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Wesleyan With Profits ISA 2% off initial charge until 28 April 2011

Eileen Prior, executive director of the Scottish

Parent Teacher Council, which also submitted evidence to the report, said most parents would feel that Mr Donaldson’s findings were positive. But she echoed reservations about hub schools. “Some of the changes that he’s recommending are

not going to be short-term, they are generational. They will take considerable time, particularly in the current economic climate. “If we look at OECD (Organisation for Economic

Co-operation and Development) and all the other research, a substantial minority of pupils leave school unable to read or write to an acceptable level,” she said. “If we are going to achieve equality in our education system then clearly we have to have changes, and part of that has to be in the professionalism of teaching staff.” She welcomed the call for broader education and

experience for aspiring teachers. “It will make them more employable. We’ve seen the effects of having teachers solely at university then going straight into the job. It’s better for the profession to have teachers moving in and out of teaching and getting experience in other areas of work,” she said. The Educational Institute of Scotland (EIS),

the country’s biggest teaching union, praised the commitment to CPD and other points but insisted on adequate funding. It also sharply criticised the lack of commitment to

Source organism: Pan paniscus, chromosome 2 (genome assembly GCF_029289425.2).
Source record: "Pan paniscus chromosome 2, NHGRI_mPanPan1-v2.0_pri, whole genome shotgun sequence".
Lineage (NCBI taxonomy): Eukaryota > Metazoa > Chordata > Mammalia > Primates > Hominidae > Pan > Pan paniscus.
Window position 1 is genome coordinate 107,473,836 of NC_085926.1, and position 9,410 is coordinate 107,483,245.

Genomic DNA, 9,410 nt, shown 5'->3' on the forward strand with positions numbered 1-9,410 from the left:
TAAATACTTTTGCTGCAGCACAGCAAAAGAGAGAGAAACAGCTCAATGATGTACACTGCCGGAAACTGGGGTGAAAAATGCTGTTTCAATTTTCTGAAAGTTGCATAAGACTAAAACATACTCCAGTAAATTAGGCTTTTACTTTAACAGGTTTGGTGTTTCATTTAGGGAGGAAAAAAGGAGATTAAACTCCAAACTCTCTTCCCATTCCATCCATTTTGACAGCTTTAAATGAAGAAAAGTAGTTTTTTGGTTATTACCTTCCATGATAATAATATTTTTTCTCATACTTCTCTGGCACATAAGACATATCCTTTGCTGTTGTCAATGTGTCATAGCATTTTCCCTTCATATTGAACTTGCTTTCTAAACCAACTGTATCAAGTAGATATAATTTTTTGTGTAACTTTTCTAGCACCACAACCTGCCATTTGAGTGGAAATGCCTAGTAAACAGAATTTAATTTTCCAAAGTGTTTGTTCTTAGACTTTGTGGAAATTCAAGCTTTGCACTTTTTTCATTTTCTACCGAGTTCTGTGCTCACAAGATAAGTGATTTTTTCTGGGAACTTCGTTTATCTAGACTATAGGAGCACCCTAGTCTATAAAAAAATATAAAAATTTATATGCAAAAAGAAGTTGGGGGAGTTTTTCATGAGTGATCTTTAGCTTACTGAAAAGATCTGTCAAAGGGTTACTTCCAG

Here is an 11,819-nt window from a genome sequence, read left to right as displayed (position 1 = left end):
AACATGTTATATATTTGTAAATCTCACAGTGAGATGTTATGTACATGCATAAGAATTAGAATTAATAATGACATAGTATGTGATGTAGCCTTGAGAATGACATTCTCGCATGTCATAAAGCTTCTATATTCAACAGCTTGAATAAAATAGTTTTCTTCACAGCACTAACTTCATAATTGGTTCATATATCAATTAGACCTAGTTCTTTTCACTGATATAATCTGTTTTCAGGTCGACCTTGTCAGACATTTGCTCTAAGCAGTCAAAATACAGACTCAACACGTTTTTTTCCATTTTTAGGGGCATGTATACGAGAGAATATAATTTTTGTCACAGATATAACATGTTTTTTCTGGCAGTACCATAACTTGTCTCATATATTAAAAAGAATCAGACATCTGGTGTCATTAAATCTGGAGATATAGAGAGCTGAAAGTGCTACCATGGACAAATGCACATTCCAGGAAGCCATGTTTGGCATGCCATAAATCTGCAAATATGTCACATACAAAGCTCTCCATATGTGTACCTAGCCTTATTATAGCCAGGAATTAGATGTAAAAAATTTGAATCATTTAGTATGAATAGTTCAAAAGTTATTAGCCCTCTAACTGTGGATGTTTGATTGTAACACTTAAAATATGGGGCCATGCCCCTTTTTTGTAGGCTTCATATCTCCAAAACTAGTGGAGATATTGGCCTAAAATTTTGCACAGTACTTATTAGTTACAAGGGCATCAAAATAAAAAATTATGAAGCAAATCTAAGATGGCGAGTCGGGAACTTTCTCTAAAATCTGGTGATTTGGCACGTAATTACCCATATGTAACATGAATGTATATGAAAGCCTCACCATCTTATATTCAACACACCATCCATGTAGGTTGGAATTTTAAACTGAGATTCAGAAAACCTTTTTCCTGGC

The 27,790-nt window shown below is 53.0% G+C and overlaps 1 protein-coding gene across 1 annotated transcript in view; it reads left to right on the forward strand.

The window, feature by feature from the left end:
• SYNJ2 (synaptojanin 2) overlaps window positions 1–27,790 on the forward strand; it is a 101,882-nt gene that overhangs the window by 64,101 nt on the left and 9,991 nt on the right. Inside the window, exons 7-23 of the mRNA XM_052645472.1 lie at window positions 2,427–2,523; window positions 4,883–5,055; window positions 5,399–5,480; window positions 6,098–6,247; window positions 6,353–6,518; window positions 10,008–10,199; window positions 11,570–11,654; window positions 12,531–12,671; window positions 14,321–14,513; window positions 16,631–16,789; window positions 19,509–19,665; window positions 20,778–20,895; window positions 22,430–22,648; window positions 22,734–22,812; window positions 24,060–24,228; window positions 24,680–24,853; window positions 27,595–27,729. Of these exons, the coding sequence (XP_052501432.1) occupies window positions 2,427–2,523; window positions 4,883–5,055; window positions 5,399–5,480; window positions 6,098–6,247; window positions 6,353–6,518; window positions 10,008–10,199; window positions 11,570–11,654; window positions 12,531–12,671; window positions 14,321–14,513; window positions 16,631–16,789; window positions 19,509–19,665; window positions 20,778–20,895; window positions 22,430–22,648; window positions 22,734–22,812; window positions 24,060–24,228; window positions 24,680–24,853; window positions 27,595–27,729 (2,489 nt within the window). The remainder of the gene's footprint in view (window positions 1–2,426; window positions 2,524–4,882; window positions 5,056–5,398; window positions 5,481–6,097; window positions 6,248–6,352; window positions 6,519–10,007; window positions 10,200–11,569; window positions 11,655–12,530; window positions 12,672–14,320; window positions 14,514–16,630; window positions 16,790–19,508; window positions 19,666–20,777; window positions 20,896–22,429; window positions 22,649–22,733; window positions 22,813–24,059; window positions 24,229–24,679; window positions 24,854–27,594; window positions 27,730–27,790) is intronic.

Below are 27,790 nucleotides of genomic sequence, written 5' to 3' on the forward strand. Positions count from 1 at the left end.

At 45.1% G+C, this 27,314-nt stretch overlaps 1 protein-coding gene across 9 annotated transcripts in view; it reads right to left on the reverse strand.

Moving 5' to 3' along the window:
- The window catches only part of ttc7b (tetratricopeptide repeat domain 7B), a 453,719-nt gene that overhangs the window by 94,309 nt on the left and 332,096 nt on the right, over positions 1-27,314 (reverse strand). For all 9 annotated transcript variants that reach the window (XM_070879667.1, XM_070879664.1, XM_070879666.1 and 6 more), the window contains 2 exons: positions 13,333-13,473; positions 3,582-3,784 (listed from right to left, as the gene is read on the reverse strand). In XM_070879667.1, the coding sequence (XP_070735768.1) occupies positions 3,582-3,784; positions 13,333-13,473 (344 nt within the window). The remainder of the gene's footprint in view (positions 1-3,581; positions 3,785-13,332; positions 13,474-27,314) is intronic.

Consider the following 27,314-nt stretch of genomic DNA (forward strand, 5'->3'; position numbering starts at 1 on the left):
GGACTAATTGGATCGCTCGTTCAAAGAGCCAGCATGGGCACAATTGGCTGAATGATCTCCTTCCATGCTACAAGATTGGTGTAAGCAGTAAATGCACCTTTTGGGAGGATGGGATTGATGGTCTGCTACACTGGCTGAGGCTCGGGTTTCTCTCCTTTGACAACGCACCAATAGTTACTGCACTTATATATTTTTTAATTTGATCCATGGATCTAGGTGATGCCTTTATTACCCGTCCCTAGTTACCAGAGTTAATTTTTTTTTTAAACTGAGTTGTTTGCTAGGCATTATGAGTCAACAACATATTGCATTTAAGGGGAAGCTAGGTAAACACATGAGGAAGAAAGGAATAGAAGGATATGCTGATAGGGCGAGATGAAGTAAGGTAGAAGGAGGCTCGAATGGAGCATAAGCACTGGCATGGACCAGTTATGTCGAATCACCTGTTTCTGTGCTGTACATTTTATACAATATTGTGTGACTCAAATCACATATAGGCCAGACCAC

the Chartered Teacher programme, which has run to a mixed reception for the last 10 years.

SecEd • March 24 2011

Ronnie Smith, EIS general secretary, said: “This

world renowned initiative has helped to enhance professionalism by offering highly experienced teachers the chance to continue applying their skills in the classroom setting rather than move into management posts where their skills might not be used to the full. The government and local authorities cannot put cost- cutting ahead of the needs of schools and the pupils.” As for the proposed extra literacy and numeracy

testing for would-be teachers, this has been one of the most contentious points in the report. One headteacher said: “I suppose Mr Donaldson was upping the ante a bit and trying to ensure a level of understanding of English beyond Higher English. But you could read it as saying that even with Higher English you might be illiterate. And of course I hope that’s not the case.” Mr Cunningham concluded that the fact the

Donaldson report was commissioned in the first place did not signify serious flaws in the present set-up but a more forward-thinking approach that is meant to tie in with Curriculum for Excellence. “It was not a review to counteract a major problem in the system – it was a review to build on the good that was already happening and to encourage better in a new system,” he said. Whether that happens in the years ahead will depend to a large extent on willpower and resources.

SecEd • Sam Phipps is a freelance education journalist.

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